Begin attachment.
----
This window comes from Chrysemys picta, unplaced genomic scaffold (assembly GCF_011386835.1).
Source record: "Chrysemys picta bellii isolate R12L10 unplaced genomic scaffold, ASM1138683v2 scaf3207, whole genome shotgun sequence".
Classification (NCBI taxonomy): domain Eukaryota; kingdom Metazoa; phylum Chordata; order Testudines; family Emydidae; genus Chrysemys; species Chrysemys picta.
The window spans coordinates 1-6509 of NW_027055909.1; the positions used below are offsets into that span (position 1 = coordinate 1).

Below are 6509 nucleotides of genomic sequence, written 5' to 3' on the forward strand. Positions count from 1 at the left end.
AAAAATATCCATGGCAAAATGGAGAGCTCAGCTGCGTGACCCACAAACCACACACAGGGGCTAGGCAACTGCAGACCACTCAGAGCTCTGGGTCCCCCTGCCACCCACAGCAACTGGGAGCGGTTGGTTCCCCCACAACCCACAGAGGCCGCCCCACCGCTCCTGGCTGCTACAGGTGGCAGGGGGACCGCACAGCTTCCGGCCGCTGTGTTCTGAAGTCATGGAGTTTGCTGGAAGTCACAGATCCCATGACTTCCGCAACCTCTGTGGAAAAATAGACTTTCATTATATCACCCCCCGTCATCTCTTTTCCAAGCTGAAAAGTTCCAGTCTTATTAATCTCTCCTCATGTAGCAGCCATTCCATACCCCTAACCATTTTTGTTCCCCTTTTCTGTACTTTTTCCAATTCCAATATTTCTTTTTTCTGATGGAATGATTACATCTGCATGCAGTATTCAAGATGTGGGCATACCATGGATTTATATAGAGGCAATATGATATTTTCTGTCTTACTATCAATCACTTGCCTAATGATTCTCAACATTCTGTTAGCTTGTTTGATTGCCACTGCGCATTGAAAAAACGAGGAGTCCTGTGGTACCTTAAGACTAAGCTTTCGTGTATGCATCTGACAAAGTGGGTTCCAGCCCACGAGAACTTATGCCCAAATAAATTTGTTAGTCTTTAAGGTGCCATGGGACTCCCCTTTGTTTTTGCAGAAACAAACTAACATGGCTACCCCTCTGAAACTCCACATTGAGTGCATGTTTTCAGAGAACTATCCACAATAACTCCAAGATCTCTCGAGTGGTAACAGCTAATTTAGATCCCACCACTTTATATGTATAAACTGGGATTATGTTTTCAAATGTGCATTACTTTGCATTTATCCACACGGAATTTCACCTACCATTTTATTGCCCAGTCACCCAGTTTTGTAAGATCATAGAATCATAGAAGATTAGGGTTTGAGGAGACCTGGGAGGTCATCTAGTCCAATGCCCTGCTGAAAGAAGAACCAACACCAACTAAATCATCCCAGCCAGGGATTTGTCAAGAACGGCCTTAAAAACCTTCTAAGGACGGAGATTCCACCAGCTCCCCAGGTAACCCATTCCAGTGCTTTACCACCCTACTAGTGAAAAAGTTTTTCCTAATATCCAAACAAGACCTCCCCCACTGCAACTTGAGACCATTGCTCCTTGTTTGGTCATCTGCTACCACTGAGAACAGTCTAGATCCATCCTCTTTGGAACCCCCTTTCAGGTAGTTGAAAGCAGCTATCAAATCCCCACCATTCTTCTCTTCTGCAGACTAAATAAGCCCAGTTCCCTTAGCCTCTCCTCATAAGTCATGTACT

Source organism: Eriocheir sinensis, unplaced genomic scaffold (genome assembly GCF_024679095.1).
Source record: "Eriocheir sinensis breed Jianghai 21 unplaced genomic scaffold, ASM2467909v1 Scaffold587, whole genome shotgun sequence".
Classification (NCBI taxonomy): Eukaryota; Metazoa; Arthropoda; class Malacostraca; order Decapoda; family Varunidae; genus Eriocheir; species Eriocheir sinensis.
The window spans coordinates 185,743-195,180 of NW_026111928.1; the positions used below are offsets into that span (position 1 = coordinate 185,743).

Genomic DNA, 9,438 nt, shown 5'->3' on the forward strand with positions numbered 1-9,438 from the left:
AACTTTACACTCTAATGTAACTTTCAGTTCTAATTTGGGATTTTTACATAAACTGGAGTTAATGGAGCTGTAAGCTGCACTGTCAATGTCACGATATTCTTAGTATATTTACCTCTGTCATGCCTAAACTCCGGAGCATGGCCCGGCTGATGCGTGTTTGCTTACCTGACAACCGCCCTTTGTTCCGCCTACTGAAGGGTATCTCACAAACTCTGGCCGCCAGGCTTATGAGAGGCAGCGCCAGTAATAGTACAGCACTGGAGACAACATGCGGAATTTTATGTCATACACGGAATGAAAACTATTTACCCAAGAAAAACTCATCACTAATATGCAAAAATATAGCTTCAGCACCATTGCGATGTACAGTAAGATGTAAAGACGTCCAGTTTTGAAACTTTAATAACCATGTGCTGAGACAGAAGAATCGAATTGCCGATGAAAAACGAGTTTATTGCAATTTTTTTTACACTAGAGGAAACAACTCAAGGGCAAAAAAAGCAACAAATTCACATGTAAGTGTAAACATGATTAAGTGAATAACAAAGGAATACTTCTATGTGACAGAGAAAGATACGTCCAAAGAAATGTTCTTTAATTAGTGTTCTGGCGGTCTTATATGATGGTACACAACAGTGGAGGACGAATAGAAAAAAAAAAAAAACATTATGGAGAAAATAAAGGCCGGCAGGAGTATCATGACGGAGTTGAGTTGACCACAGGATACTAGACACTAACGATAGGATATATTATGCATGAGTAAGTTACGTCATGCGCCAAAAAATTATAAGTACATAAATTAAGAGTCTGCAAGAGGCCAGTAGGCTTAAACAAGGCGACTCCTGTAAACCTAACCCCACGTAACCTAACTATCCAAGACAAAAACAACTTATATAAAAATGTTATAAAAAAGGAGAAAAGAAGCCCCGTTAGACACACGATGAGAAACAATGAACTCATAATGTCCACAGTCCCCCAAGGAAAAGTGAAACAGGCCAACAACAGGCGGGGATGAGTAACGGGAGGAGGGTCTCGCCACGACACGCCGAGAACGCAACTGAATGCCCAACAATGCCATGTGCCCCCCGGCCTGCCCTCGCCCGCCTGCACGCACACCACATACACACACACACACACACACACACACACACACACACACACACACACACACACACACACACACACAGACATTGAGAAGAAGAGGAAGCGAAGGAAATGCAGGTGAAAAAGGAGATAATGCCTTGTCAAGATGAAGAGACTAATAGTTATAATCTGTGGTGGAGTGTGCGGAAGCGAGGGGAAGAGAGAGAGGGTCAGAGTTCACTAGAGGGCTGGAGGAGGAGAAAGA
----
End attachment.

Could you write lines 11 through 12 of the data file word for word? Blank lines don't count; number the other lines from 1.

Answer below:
Genomic DNA, 9,438 nt, shown 5'->3' on the forward strand with positions numbered 1-9,438 from the left:
AACTTTACACTCTAATGTAACTTTCAGTTCTAATTTGGGATTTTTACATAAACTGGAGTTAATGGAGCTGTAAGCTGCACTGTCAATGTCACGATATTCTTAGTATATTTACCTCTGTCATGCCTAAACTCCGGAGCATGGCCCGGCTGATGCGTGTTTGCTTACCTGACAACCGCCCTTTGTTCCGCCTACTGAAGGGTATCTCACAAACTCTGGCCGCCAGGCTTATGAGAGGCAGCGCCAGTAATAGTACAGCACTGGAGACAACATGCGGAATTTTATGTCATACACGGAATGAAAACTATTTACCCAAGAAAAACTCATCACTAATATGCAAAAATATAGCTTCAGCACCATTGCGATGTACAGTAAGATGTAAAGACGTCCAGTTTTGAAACTTTAATAACCATGTGCTGAGACAGAAGAATCGAATTGCCGATGAAAAACGAGTTTATTGCAATTTTTTTTACACTAGAGGAAACAACTCAAGGGCAAAAAAAGCAACAAATTCACATGTAAGTGTAAACATGATTAAGTGAATAACAAAGGAATACTTCTATGTGACAGAGAAAGATACGTCCAAAGAAATGTTCTTTAATTAGTGTTCTGGCGGTCTTATATGATGGTACACAACAGTGGAGGACGAATAGAAAAAAAAAAAAAACATTATGGAGAAAATAAAGGCCGGCAGGAGTATCATGACGGAGTTGAGTTGACCACAGGATACTAGACACTAACGATAGGATATATTATGCATGAGTAAGTTACGTCATGCGCCAAAAAATTATAAGTACATAAATTAAGAGTCTGCAAGAGGCCAGTAGGCTTAAACAAGGCGACTCCTGTAAACCTAACCCCACGTAACCTAACTATCCAAGACAAAAACAACTTATATAAAAATGTTATAAAAAAGGAGAAAAGAAGCCCCGTTAGACACACGATGAGAAACAATGAACTCATAATGTCCACAGTCCCCCAAGGAAAAGTGAAACAGGCCAACAACAGGCGGGGATGAGTAACGGGAGGAGGGTCTCGCCACGACACGCCGAGAACGCAACTGAATGCCCAACAATGCCATGTGCCCCCCGGCCTGCCCTCGCCCGCCTGCACGCACACCACATACACACACACACACACACACACACACACACACACACACACACACACACACACACACACACACACAGACATTGAGAAGAAGAGGAAGCGAAGGAAATGCAGGTGAAAAAGGAGATAATGCCTTGTCAAGATGAAGAGACTAATAGTTATAATCTGTGGTGGAGTGTGCGGAAGCGAGGGGAAGAGAGAGAGGGTCAGAGTTCACTAGAGGGCTGGAGGAGGAGAAAGA